13. 13. The Gold Standard The Gold Standard InstituteIssue #30 ● 15 June 2013 13Naturally, volatility attracts traders, in this case thespeculators. Their gains are not profits fromanticipating natural risks to the production of realcommodities. They are not skilled in responding tonature. They are front-runners of the artificial riskscreated by the next move of the government orcentral bank. Worse still, they seek to influence thegovernment and central bank to act favorably totheir interests.Unlike the trader in commodities, the speculator inman-made irredeemable promises is a parasite. Thisis not a judgment of any particular speculator, butrather an indictment of the entire dollar regime. Itimposes risks, losses, and costs on productivebusinesses, while transferring enormous gains tospeculators.It is no coincidence that the financial sector (and thederivatives market) has grown as the productivesector has been shrinking. A good analogy is to call ita cancer that consumes the economic body, byfeeding on its capital. A free market does not offergains to those who add no value, much less toparasites who consume value and destroy wealth.The rise of the speculator is due entirely to theperverse incentives created by coercive governmentinterference.5In light of the context we’ve established, we are nowready to start looking at interest rates. In the goldstandard, the mechanism is fairly simple as I wrote in“The Unadulterated Gold Standard Part III(Features)”:This trade-off between hoarding the gold coin anddepositing it in the bank sets the floor under the rateof interest. Every depositor has his threshold. If therate falls (or credit risk rises) sufficiently, andenough depositors at the margin withdraw their gold,5 See my dissertation for an extensive discussion of governmentinterference: A Free Market for Goods, Services, and Moneythen the banking system is deprived of deposits,which drives down the price of the bond which forcesthe rate of interest up. This is one half of themechanism that acts to keep the rate of intereststable.The ceiling above the interest rate is set by themarginal business. No business can borrow at arate higher than its rate of profit. If the rate ticksabove this, the marginal business is the first to buyback its outstanding bonds and sell capital stock (orat least not sell a bond to expand). Ultimately, themarginal businessman may liquidate and put hismoney into the bonds of a more productiveenterprise.6To state this in more abstract and precise terms, therate of interest in the gold standard is always in anarrow range between marginal time preference andmarginal productivity.7The phenomena of time preference and productivitydo not go away when there are legal tender laws. Thegovernment attempts to disenfranchise savers, toremove their influence over the rate of interest andtheir power to contract banking system credit.In the gold standard, when one redeems a bankdeposit or sells a bond, one takes home gold coins.This pushes up the rate of interest and forces acontraction of banking system credit. The reason todo this is because one does not like the rate ofinterest, or one is uncomfortable with the risk. Itgoes almost without saying that holding one’ssavings in gold coins is preferable to lending withinsufficient interest or excessive risk.6 The Unadulterated Gold Standard Part III (Features)7 Interested readers are referred to the subsite on ProfessorAntal Fekete’s website where he presents his theory of interestand capital markets.Marginal ProductivityInterest RateMarginal Time Preference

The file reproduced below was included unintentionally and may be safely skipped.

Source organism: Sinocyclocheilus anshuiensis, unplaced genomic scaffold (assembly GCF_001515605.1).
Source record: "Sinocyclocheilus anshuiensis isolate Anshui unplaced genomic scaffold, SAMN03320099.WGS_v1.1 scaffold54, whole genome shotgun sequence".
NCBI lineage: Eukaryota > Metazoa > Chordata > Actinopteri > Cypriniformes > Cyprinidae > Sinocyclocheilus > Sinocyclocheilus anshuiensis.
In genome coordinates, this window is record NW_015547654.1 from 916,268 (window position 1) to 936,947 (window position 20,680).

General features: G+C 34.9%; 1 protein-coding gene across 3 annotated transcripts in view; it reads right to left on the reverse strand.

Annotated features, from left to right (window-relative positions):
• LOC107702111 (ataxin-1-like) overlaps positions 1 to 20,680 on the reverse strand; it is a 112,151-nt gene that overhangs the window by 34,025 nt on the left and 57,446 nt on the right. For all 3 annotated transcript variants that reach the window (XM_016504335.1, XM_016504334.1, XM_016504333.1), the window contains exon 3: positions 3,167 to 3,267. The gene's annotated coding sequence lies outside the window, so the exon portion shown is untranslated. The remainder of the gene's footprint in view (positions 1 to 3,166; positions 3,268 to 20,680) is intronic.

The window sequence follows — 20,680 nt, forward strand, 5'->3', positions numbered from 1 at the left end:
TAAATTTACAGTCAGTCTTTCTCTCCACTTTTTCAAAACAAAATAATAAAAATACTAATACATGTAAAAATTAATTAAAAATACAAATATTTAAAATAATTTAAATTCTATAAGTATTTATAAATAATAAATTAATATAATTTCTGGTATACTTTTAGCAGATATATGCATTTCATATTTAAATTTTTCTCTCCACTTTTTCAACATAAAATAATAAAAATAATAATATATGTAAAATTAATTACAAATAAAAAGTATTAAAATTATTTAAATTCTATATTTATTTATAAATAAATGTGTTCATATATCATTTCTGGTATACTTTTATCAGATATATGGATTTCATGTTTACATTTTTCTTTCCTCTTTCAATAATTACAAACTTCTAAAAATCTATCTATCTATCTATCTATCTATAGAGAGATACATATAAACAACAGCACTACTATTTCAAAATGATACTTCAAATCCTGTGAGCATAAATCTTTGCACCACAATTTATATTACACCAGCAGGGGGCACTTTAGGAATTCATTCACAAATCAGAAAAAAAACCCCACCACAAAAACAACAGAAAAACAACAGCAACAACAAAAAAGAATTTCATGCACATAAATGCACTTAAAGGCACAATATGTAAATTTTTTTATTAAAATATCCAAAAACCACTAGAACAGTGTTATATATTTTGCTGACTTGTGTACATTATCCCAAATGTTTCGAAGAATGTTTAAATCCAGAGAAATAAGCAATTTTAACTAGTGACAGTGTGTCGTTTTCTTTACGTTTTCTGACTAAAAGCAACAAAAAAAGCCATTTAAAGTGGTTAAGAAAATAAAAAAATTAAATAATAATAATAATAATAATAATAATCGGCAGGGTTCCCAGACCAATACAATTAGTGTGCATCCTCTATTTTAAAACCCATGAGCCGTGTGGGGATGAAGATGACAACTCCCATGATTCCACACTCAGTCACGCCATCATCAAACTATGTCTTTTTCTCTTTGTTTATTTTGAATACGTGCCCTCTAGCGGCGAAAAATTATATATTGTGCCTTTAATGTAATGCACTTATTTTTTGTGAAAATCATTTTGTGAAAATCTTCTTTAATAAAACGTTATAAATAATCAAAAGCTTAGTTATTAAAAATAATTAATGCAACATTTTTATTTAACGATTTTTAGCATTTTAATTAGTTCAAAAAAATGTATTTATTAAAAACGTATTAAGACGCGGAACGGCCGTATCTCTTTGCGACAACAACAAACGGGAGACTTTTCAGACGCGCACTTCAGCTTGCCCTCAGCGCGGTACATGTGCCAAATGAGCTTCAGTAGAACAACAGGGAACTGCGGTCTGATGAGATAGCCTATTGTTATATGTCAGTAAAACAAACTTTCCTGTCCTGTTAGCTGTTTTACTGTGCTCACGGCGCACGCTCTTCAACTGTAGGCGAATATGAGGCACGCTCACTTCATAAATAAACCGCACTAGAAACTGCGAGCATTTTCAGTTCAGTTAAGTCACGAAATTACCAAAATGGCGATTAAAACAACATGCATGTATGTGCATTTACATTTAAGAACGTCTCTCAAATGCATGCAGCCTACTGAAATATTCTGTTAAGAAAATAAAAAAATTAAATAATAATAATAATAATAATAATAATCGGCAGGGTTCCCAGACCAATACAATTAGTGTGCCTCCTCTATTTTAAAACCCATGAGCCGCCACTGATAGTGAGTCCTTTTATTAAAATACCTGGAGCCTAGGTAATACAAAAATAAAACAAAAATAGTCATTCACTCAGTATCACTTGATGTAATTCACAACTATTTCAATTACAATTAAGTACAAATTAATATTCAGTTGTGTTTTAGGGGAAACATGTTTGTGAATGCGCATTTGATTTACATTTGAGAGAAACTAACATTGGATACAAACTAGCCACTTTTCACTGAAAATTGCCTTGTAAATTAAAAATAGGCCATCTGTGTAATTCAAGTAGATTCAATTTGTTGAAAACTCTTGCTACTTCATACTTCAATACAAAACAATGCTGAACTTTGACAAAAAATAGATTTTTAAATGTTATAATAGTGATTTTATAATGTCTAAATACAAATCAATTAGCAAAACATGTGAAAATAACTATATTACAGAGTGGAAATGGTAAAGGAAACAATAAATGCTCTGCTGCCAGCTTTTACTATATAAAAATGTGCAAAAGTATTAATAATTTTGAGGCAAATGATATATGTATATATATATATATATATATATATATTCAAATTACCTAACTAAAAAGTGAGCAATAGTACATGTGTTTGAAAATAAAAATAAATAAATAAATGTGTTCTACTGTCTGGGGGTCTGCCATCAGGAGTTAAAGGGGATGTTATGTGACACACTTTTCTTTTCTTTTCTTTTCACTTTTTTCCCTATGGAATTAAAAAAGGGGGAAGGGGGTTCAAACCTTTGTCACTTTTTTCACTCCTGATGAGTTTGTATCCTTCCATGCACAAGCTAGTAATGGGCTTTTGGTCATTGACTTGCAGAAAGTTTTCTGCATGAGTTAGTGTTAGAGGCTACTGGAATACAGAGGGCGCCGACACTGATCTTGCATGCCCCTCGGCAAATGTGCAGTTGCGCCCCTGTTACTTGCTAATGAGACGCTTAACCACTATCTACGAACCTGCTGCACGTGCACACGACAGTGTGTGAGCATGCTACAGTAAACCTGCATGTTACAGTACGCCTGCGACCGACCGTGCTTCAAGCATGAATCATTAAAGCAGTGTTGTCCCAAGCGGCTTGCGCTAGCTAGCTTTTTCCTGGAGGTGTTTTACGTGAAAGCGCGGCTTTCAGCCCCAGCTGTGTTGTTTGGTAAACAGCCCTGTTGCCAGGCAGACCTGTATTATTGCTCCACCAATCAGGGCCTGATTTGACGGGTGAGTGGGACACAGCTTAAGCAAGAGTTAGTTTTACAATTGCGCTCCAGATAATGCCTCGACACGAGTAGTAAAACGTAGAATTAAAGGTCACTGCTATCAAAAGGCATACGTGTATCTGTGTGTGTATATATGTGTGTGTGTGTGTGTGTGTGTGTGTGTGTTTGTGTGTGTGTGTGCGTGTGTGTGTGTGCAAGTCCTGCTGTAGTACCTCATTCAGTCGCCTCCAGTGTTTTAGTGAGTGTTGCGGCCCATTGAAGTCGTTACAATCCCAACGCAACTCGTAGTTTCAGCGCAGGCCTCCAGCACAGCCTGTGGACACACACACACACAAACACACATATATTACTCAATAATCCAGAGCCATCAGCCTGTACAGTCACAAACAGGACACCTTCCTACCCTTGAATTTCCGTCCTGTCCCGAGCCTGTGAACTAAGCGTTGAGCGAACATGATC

14. 14. The Gold Standard The Gold Standard InstituteIssue #30 ● 15 June 2013 14By contrast, in irredeemable currency, there is no realchoice. A dollar bill is a zero yield credit. If one isforced to take the credit risk, then one might as wellget some interest. Unlike gold, there is little reason tohoard dollar bills.The central planners may impose their will on themarket; it is within their power to distort the bondmarket. But they cannot repeal the law of gravity,increase the speed of light, or alter the nature ofman. The laws of economics operate even under badlegislative law. There are horrible consequences topushing the rate of interest below the marginal timepreference, which we will study later in this series. Thesaver is not entirely disenfranchised. He can’t avoidharm, but his attempt to protect himself sets quite adynamic in motion.It should also be mentioned that speculators affect andare affected by the market for government credit.Their behavior is not random, nor scattered.Speculators often act as a herd, not being driven byarbitrage but by government policy. They anticipateand respond to volatility. They can often race fromone side of a trade to the other, en masse. This is agood segue to our final prerequisite concept.The linear Quantity Theory of Money tempts us tothink that when the Fed pumps more dollars into theeconomy, this must cause prices to rise. If there werean analogous linear theory of airplane flight, it wouldpredict that pulling back on the yoke under anycircumstance would cause the plane to climb. Goodpilots know that if the plane is descending in a spiral,pulling back will tighten the spiral. Many aninexperienced pilot has crashed from making thiserror.The Fed adds another confounding factor: itspumping is not steady but pulsed. Both in the short-and the long-term, their dollar creation is not steadyand smooth. Short term, they buy bonds on somedays but not others. Long term, they sometimespause to assess the results; they know there are leadsand lags. They also provide verbal and non-verbalsignals to attempt to influence the markets.In a mechanical or electrical system, a periodic inputof energy can cause oscillation. Antal Fekete firstproposed that oscillation occurs in the monetarysystem. Here, he compares it to the collapse of aninfamous bridge:It is hyperdeflation [currently]. The Fed isdesperately trying to fight it, but all is in vain. Weare on a roller-coaster ride plunging the world intozero-velocity of money and into barter. In my lecturesat the New Austrian School of Economics I oftenpoint out the similarity with the collapse of theTacoma Bridge in 1941.8I will end with a few questions. What happens if thecentral bank pushes the rate of interest below themarginal time preference? Could this set in motion anon-linear oscillation? If so, will this oscillation bedamped via negative feedback akin to friction? Orwill periodic inputs of credit inject positive feedbackinto the system, causing resonance?In Part IV, we will answer these questions and, at last, divein to the theory of prices and interest rates.Dr. Keith WeinerDr. Keith Weiner is the president of the Gold Standard Institute USA,and CEO of Monetary Metals where he write on the basis and relatedtopics. Keith is a leading authority in the areas of gold, money, and creditand has made important contributions to the development of tradingtechniques founded upon the analysis of bid-ask spreads. Keith is a soughtafter speaker and regularly writes on economics. He is an Objectivist, andhas his PhD from the New Austrian School of Economics. He lives withhis wife near Phoenix, Arizona.8 Antal Fekete: Gold Backwardation and the Collapse of theTacoma Bridge with Anthony Wile